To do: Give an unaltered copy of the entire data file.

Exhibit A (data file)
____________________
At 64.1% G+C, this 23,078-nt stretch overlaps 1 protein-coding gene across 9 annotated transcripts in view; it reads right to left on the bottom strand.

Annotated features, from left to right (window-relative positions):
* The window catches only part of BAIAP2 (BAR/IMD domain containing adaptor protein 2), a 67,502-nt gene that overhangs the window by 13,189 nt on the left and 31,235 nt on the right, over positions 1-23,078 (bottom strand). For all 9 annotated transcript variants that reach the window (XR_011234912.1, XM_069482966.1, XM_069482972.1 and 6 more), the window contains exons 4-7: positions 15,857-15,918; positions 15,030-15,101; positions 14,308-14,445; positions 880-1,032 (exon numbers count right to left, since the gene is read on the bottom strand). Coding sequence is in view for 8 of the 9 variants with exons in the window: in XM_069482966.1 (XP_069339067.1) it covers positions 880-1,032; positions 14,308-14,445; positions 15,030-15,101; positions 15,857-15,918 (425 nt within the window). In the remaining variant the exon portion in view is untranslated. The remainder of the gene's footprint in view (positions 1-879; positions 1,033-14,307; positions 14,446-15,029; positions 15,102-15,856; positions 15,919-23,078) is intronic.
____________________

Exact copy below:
At 64.1% G+C, this 23,078-nt stretch overlaps 1 protein-coding gene across 9 annotated transcripts in view; it reads right to left on the bottom strand.

Annotated features, from left to right (window-relative positions):
* The window catches only part of BAIAP2 (BAR/IMD domain containing adaptor protein 2), a 67,502-nt gene that overhangs the window by 13,189 nt on the left and 31,235 nt on the right, over positions 1-23,078 (bottom strand). For all 9 annotated transcript variants that reach the window (XR_011234912.1, XM_069482966.1, XM_069482972.1 and 6 more), the window contains exons 4-7: positions 15,857-15,918; positions 15,030-15,101; positions 14,308-14,445; positions 880-1,032 (exon numbers count right to left, since the gene is read on the bottom strand). Coding sequence is in view for 8 of the 9 variants with exons in the window: in XM_069482966.1 (XP_069339067.1) it covers positions 880-1,032; positions 14,308-14,445; positions 15,030-15,101; positions 15,857-15,918 (425 nt within the window). In the remaining variant the exon portion in view is untranslated. The remainder of the gene's footprint in view (positions 1-879; positions 1,033-14,307; positions 14,446-15,029; positions 15,102-15,856; positions 15,919-23,078) is intronic.